One advantage for moving to the cloud is that you always get the latest version of the software but be honest, do you really need the latest and greatest version of that application? For many small businesses, the most recent version will do thank you very much! Remember most do not go end of life for a few good years. You can use the desktop version of Microsoft Office for instance, for several years. You pay a one-time fee and own the software forever versus having to pay a perpetual annual fee if you choose to use the cloud-based version (Office 365).

5. The cloud may prove costly.

Many cloud providers will charge you for downloading large amounts of data. You may get a fixed allowance but anything above that will be charged extra. This may not be too much of a cost for small teams, but larger teams who may need to transfer data regularly may face a big monthly bill. For example, we subscribe to a well-known receipt logging application. We have steadily paid between £30 and £40 per month to subscribe to the service. Last month we paid nearly £400 because following an audit we discovered there were quite a few invoices we had not logged so used the app to expediate the process. Yes, it reduced our work by half, but we were not expecting the £400 bill.

6. Changing to other systems

The cloud application you are using now may not be fit for purpose a few years down the line so be mindful that when choosing an application, you choose one that can easily be migrated to other apps. Our migration from Sage to Quickbooks was (almost) seamless so when choosing an application investigate how easy it will be to transfer to other similar apps. Here’s a tip: you may have selected to use APP A because of costs but ideally you would have preferred APP B. Check that it would be an easy transfer from APP A to B before committing to using APP A (get my drift?) — you don’t want to find yourself a “disgruntled forever customer” because you cannot transfer to a more suitable cloud app at a later date.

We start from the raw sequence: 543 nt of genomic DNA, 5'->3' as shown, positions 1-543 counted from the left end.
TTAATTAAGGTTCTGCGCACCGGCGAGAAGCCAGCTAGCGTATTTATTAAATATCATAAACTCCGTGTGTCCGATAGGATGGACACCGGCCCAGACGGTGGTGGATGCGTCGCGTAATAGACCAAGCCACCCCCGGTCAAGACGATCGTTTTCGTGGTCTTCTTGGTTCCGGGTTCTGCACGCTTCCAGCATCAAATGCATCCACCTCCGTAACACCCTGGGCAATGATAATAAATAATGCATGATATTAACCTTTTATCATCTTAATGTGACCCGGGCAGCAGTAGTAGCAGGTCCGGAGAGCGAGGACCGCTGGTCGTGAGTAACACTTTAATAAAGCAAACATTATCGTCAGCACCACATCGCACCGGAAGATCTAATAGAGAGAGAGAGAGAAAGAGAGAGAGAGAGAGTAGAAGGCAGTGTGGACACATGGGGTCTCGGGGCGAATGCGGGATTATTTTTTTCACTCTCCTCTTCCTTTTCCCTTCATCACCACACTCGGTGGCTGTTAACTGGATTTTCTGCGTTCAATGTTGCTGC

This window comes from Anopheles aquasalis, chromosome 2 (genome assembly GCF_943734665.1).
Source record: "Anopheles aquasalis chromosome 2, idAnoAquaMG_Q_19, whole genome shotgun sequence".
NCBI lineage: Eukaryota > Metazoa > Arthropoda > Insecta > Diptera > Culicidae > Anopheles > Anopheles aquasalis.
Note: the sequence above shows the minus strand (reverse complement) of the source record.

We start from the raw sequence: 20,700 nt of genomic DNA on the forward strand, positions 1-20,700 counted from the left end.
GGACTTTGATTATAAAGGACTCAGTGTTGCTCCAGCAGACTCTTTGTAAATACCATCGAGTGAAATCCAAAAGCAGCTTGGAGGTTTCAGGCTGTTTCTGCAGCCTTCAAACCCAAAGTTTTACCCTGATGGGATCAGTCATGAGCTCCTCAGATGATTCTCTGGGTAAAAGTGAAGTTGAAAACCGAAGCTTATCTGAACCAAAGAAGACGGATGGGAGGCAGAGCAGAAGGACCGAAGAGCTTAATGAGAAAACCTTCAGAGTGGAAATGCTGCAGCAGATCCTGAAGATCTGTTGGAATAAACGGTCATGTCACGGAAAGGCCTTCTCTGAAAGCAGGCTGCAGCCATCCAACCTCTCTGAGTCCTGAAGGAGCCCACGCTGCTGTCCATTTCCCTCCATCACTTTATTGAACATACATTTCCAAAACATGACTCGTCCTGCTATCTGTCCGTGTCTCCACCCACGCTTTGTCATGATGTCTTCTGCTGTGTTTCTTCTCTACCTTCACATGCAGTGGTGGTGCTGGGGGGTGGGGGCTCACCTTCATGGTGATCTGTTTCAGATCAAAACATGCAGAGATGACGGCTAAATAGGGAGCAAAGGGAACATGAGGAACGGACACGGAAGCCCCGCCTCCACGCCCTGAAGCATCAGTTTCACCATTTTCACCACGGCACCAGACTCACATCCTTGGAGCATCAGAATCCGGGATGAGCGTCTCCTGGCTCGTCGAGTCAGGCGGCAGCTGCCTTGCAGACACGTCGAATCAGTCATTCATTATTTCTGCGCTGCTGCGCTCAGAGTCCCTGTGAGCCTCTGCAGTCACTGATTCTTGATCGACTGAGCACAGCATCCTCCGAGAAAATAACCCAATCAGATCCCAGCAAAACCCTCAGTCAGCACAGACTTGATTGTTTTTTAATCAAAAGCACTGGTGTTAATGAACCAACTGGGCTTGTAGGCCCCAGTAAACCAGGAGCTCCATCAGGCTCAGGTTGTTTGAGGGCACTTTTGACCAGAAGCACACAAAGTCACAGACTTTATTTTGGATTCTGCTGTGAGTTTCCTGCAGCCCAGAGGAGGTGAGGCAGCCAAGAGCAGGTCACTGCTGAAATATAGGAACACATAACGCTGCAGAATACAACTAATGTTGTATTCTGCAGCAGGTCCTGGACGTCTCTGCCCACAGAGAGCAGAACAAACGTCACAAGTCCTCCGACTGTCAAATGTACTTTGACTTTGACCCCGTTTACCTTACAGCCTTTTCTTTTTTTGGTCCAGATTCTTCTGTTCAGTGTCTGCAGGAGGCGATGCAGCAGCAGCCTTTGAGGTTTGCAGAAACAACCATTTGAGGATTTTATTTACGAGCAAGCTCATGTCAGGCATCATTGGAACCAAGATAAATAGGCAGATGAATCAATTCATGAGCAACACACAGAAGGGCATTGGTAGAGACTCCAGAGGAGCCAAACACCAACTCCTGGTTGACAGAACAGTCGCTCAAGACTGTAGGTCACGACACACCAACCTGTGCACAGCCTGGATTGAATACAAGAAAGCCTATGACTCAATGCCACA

7. Support

In the early days of cloud computing, poor customer service was the norm — thank the god of GatesBezosJobsPageandBrin (see what I did there?) that things have improved massively.

But good support still comes at a price mind. Google’s support package for its cloud platform currently costs $100/month and has a four-hour response time (during business hours only) plus it does not include phone support (what?!). Other cloud vendors such as Microsoft have similar support plan options. If your business needs are such that you need a rapid response to customer support issues, make sure that your cloud services provider has plenty of options available for technical support, including email, phone, live chat, knowledge bases, and user forums. Be prepared to pay for higher levels of support, particularly on evenings or weekends.

So, there you have it. I hope our critique helps you make a more informed decision when looking at adopting cloud technologies. Our advice? Start slowly. We are huge advocates of the cloud, 80% of our core infrastructure is cloud based, but it has taken us 10 years to get this point. 10 years of trial, failure and finally success.

Want more advice? If you would like advice on IT for your small business or start-up, get in touch.